CH: I have always dreamt of setting up a platform in Africa that can be used to do science differently and responsibly, in a way that can positively project the image of the continent. I want to leave a legacy of creating a platform through which the next generation of scientists are raised and supported to independently perform top-notch, impact-driven research. Ultimately, I want to be remembered as someone who moved Africa from being a consumer of knowledge to a producer of knowledge.
Could you tell us about your current position and the health research activities in which you are involved?
CH: Currently, I am the Director of the African Centre of Excellence for Genomics of Infectious Diseases (ACEGID) at Redeemer’s University, Ede, Nigeria, and the Director of the University’s Directorate of Research Innovation and Partnership. I lead a consortium of academic, medical and research institutions in surveillance, characterisation, diagnosis, vaccine, and drug development for infectious diseases across West Africa. ACEGID and our partners deploy genomics and bioinformatics tools to help public health institutions make evidence-based decisions and planning. I also lead the effort to train Africa’s next generation of scientists who use knowledge and skills in genomics, deep sequencing and bioinformatics to solve national, continental, and global health challenges.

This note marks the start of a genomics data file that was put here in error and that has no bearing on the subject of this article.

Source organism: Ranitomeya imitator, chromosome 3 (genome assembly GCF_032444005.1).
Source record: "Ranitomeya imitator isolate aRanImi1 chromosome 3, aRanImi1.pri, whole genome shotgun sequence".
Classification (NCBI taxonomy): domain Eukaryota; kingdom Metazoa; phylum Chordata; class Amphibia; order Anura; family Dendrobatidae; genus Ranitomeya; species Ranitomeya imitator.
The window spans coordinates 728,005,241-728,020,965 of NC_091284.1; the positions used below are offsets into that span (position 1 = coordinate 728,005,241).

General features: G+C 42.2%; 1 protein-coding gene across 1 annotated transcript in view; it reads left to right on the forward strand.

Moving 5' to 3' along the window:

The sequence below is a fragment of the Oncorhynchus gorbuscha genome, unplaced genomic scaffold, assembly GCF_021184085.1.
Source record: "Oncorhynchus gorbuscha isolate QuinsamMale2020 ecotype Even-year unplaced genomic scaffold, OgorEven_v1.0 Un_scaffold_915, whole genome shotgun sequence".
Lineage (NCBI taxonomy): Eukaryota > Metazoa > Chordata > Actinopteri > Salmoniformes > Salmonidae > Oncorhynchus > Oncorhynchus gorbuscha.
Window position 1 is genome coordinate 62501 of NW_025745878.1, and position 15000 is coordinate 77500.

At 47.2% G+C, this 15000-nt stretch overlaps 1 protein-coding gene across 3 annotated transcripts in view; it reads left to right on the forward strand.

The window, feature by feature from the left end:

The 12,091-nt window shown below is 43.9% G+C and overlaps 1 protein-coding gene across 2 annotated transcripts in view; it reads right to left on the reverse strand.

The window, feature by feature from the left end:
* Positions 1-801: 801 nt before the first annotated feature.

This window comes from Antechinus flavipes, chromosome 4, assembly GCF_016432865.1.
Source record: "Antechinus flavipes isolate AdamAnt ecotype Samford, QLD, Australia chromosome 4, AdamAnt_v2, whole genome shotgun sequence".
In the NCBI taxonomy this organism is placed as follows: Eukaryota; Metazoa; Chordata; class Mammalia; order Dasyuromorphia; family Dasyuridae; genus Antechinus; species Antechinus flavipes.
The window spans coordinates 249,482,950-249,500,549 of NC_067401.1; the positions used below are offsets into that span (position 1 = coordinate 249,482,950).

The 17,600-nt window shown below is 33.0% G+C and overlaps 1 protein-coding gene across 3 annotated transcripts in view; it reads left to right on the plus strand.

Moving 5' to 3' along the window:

What are your future career goals and what do you plan to do to achieve them (short- and long-term planning)?
CH: In the short term, I hope to complete and extend the genome center for Africa that I embarked upon in the past two years. The genome centre will serve as a platform for young African scientists to conduct creative, innovative, and highly translational genomics research for health development in Africa. In the long term, I hope to leverage the ACEGID platform that we have established, and to train a critical mass of well-trained African scientists that will be able to use pathogens genomic knowledge to develop tools for the control and eradication of infectious disease on the continent.
“I grew up in Cameroon with several episodes of malaria just like other children on the continent. The morbidity and losses that resulted from the disease led to my resolve to find ways to help Africa conquer malaria.”
— Professor Christian Happi